Viewing entries tagged with 'class'
A lasting work of art is both beautiful AND intriguing.... abstraction is the way to go!!!
Last week I mentioned I was going to do a series of blog posts with simple ideas to make as gifts. I started with one method of making a butterfly hoop and next week I will talk about a second method. This week I decided to mention how simple stained glass quilts make really quick and easy gifts to give.
Have you ever wanted to learn about modern quilts? Elizabeth has a great online workshop "Mod Meets Improv" to teach you. She explains a little more about her workshop and this new way of quilting...
Have you ever taken an online quilting mystery workshop? They sure can be a lot of fun as you work your way through them. I've written a couple of these and I have to say, neither is only about the mystery. Both workshops include a lot of learning as well. My most recent mystery is based on art quilting definitely written for those quilters who would like to dabble in art quilts but unsure where to start or art quilters who just want a bit of fun in designing and creating.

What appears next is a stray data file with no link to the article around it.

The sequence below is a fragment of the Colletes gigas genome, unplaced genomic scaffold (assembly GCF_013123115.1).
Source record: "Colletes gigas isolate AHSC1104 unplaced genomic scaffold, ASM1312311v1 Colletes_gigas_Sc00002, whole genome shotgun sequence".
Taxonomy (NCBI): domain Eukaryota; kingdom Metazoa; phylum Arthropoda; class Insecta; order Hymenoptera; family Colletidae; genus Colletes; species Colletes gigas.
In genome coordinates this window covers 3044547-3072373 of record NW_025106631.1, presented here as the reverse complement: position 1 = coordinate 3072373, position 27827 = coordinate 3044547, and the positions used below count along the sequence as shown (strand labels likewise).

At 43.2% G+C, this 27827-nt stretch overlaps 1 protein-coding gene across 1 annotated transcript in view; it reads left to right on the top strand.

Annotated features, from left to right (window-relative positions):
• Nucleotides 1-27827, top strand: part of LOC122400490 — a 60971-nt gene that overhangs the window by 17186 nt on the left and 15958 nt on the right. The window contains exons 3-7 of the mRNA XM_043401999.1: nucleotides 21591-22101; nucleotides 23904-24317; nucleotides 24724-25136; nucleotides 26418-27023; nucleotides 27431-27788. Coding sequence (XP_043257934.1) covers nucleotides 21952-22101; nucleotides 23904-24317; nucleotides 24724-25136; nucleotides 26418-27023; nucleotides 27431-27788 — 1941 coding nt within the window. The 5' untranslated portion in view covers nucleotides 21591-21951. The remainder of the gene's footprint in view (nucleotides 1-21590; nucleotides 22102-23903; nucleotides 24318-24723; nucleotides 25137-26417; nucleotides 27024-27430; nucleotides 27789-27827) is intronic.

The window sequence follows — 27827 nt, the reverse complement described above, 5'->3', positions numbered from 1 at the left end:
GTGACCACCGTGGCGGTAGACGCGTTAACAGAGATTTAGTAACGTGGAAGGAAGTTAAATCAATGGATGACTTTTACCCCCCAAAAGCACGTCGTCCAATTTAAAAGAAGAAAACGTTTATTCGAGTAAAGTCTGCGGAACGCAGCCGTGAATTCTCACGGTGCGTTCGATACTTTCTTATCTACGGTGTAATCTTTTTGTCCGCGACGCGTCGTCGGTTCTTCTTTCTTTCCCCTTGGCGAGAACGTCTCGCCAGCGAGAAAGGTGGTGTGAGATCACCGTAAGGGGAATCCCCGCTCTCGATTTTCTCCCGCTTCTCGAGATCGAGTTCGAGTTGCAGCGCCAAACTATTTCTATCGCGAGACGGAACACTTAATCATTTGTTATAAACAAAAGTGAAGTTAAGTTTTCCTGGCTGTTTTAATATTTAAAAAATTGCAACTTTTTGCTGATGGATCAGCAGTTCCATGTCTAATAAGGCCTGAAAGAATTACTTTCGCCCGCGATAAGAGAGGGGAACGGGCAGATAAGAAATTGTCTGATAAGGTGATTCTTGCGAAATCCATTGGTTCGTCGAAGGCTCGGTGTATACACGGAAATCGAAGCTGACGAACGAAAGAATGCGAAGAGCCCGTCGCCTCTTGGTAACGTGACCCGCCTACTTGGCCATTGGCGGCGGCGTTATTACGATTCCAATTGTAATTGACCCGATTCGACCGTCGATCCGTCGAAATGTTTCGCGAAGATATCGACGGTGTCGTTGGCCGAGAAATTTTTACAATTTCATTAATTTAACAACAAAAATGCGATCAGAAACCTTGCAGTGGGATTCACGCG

Bedazzled and bamboozled by color? Consider a class! Once you know the basics of color theory, color choices become so much easier...in any medium.
Happy to say that Elizabeth Barton, one of our teachers, has recently had several quilts purchased by the City of Atlanta for their public libraries... including an abstract quilt. Elizabeth has two abstract quilt classes one of which is Abstract Art for Quiltmakers (starts Friday) that focusses on women abstract painters. The class covers a lot of ground for there are many different kinds of abstraction
Amazing designs can come about when you draw in perspective and it isn't as hard as you might think. Anita Eaton teaches an online workshop for simply that, "Perspective in Quilting" and today she is offering a free short tutorial on how to draw a Flying Geese Border in perspective. If this whets your appetite for perspective creations, then wait till you see her workshop!
Can you write letters? Then you are able to sketch as much as you need to make a modern quilt.... and do not worry about not being able to draw like an artist!
Creating the illusion of depth by various uses of perspective is an interesting challenge when quilting. Looking at various artworks can help us learn about how to do that and how people at various times in history used perspective.
Here are three quilts I've made in the past. What do you think they all have in common - other than I made them?